The creativity of author, designer, broadcaster Ben Arogundade

Perspectives On The Bard: Was William Shakespeare Homosexual, Bisexual, Straight? Sir Ian McKellen Thinks He Was Gay

WAS SHAKESPEARE HOMOSEXUAL? It remains one of the most contended questions about the playwright. Actor Sir Ian McKellen is among those who are sure that he was gay. Is he right? By Ben Arogundade. Mar.22.2021.

SEXUALITY AND SHAKESPEARE: Was William Shakespeare gay? This 400-year-old question about England's greatest playwright continues to resonate, despite a lack of any new evidence. Gay actor Sir Ian McKellen is one of the voices who contends that Shakespeare was homosexual.

WAS WILLIAM SHAKESPEARE GAY? The question has pre-occupied historians for centuries. We know very little about Shakespeare's personal life, and this has been a source of intense curiosity and frustration for scholars desperate to know and understand his life and genius. As a result it has galvanised the market for conjecture.


The speculation that Shakespeare was homosexual was derived from the fact that he scripted 126 sonnets of adoring prose to a certain young man, known only as the “Fair Youth”. The identity of this person — if indeed he existed at all — is unknown. In the same way that the Shakespeare authorship question has offered up all manner of suspects — from Francis Bacon to Edward de Vere, whom anti-Stratfordians suggest actually wrote the plays — the gay Shakespeare fraternity has its own candidates for the Bard's affections — namely Shakespeare's effeminate patrons Henry Wriothesley, third Earl of Southampton, and William Herbert, third Earl of Pembroke. The gay rumours have been further fuelled by the unsubstantiated contention that the love sonnets were not intended for publication, suggesting that they constituted the Bard's actual secret homosexual feelings for the mysterious young man.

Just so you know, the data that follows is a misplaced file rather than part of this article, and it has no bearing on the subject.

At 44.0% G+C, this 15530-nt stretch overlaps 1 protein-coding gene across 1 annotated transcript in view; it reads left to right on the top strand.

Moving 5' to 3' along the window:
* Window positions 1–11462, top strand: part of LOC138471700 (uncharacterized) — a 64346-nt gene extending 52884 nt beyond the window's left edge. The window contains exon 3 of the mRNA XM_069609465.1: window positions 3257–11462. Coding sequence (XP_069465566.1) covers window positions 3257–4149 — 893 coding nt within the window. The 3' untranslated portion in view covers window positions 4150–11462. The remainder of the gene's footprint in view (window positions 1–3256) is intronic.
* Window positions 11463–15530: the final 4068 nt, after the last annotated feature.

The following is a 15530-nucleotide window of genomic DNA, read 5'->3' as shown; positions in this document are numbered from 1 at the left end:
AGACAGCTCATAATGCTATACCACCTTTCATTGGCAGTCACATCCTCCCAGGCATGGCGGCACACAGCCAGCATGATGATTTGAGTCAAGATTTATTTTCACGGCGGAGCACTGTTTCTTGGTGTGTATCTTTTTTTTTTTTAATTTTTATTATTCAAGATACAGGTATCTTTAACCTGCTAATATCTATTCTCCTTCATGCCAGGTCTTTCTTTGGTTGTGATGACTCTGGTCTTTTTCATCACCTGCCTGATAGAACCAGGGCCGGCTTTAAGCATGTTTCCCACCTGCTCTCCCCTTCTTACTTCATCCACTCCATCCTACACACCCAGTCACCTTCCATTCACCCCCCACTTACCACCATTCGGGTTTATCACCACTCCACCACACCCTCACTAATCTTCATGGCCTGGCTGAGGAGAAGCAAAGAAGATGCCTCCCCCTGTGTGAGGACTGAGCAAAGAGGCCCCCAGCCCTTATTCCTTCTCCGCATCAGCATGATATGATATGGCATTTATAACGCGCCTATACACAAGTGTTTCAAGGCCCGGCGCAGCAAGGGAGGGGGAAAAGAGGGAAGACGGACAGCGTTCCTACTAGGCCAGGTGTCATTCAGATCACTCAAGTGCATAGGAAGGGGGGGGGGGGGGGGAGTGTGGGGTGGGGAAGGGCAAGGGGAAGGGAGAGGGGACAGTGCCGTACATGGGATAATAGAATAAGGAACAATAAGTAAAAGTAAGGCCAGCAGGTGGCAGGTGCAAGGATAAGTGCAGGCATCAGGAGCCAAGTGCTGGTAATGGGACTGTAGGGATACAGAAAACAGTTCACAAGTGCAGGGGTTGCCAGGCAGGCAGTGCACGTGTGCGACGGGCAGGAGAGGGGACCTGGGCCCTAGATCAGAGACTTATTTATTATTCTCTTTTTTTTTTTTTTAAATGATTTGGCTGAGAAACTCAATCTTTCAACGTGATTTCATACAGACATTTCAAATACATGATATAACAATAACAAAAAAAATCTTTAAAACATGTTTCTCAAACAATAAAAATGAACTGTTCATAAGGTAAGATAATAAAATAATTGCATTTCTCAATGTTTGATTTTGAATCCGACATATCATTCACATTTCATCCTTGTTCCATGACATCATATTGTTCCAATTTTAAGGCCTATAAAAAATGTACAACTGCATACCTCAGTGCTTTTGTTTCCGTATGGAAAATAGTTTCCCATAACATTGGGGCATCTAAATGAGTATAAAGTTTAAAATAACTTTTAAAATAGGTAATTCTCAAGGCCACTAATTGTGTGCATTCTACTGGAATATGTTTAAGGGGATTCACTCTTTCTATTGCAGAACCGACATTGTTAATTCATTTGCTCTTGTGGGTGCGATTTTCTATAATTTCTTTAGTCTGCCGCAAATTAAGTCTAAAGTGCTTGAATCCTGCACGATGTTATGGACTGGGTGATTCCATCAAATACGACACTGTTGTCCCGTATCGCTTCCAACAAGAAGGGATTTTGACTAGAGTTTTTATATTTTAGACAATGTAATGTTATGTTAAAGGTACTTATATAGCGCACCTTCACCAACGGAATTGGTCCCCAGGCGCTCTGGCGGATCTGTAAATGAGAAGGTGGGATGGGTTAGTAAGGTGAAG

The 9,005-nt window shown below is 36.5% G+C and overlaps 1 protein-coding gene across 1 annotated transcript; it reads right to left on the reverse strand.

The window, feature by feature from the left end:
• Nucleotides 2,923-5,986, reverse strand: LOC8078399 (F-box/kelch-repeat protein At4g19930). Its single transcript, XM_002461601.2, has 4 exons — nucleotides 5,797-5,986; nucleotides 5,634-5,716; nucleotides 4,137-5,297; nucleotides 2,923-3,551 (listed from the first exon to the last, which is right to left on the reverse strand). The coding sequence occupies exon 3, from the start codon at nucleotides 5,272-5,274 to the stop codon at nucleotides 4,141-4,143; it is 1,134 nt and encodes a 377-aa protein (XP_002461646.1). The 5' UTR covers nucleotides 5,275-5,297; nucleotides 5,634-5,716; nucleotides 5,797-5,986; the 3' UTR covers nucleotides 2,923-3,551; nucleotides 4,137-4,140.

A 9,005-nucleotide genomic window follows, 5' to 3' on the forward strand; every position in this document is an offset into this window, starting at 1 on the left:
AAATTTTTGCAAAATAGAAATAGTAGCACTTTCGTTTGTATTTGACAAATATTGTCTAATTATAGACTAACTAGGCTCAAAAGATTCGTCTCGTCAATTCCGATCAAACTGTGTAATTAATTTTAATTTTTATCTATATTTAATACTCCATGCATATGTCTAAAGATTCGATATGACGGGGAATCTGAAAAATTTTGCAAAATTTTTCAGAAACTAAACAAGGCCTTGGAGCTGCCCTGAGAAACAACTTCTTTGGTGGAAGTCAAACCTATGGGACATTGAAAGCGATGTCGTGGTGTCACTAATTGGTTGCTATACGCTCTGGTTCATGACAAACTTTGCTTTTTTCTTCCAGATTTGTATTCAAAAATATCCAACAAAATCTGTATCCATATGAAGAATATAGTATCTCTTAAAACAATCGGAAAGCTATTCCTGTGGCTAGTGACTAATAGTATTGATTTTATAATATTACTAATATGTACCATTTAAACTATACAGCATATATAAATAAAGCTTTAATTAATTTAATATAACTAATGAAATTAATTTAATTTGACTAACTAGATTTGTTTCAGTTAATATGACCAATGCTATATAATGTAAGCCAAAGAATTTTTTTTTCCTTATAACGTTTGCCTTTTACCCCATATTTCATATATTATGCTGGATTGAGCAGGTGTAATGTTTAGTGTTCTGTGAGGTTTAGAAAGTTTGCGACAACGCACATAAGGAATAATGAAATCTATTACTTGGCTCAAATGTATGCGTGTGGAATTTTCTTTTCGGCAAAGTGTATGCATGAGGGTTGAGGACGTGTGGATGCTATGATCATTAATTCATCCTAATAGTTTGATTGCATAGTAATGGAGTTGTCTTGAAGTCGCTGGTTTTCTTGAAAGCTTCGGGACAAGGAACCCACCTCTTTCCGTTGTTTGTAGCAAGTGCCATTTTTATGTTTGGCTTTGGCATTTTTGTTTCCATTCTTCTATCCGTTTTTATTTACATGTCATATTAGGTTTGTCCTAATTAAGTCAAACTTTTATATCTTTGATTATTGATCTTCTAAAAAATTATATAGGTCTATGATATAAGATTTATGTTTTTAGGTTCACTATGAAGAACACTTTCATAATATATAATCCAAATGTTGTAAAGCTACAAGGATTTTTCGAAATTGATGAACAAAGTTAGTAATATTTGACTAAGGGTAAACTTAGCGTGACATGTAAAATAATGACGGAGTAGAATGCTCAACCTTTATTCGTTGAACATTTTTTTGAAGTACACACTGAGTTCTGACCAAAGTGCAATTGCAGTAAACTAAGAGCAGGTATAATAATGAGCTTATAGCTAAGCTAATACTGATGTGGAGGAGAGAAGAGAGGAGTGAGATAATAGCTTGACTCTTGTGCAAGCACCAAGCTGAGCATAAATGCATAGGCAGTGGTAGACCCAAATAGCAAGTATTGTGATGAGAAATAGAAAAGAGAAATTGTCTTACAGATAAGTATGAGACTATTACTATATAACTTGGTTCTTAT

Further, the all-male environment of the London stage, which he left his family to participate in, is often cited as a prelude to his alleged homosexuality. Others point to suggestions of gay passion in The Merchant of Venice, Twelfth Night, Othello and Troilus and Cressida. It has also been noted that fellow playwright Christopher Marlowe included an openly gay relationship in Edward II, suggesting an atmosphere of homosexuality amongst Shakespeare’s literary contemporaries, in which he may have been a participant.


In January 2012 the actor Sir Ian McKellen became the latest high profile personality to add his voice to the debate. “No doubt Shakespeare was gay,” he told New York Post columnist Cindy Adams. “His predilection was evident from his works. An unmistakably feminine portrait of his patron Henry Wriothesley adds evidence that early sonnets to the ‘fair youth’ were probably meant for males.” McKellen continued: “Married, with children, he left his wife in Stratford to live in London. I’d say he slept with men. ‘The Merchant of Venice’, centring on how the world treats gays as well as Jews, has a love triangle between an older man, younger man and a woman. And complexity in his comedies with cross-dressing and disguises is immense. Shakespeare obviously enjoyed sex with men as well as women.”